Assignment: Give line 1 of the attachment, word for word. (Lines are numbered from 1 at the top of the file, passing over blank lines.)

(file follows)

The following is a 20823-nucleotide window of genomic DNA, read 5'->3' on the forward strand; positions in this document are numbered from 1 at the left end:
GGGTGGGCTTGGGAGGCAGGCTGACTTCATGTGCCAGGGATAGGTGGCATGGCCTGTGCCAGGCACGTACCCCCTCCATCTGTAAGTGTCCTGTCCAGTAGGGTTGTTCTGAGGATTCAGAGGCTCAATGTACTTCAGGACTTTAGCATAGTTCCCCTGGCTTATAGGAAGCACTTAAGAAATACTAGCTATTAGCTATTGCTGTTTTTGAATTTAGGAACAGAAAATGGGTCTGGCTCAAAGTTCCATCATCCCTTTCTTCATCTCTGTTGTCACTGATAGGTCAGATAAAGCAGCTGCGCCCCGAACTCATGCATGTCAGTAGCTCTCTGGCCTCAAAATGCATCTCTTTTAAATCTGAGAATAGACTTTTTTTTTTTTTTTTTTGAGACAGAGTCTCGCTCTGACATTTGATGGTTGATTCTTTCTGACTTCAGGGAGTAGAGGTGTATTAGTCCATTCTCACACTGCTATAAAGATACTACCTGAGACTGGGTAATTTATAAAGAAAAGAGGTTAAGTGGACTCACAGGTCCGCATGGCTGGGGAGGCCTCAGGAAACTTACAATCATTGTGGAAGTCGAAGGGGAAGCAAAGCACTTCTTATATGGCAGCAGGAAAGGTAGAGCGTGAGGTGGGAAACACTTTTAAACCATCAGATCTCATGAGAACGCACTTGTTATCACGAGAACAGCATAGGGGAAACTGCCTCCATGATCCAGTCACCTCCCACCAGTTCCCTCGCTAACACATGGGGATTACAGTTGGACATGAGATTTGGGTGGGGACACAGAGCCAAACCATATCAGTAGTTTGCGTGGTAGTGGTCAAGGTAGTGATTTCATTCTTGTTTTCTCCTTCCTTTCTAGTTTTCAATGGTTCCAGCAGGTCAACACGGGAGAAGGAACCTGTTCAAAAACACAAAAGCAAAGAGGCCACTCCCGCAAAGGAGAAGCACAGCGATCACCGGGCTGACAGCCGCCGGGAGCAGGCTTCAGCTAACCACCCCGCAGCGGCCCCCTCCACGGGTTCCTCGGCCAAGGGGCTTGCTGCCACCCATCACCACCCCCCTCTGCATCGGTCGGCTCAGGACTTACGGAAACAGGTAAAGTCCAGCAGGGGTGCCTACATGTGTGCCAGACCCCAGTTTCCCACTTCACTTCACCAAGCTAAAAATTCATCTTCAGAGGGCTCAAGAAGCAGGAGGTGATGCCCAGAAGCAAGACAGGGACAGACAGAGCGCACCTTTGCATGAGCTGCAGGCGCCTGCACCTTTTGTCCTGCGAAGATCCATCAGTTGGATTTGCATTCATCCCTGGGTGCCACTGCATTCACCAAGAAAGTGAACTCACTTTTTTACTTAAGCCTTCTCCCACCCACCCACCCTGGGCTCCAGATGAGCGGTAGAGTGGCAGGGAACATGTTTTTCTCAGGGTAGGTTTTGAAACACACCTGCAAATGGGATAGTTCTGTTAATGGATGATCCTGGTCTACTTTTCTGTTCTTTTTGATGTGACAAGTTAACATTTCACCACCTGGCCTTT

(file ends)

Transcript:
The following is a 20823-nucleotide window of genomic DNA, read 5'->3' on the forward strand; positions in this document are numbered from 1 at the left end: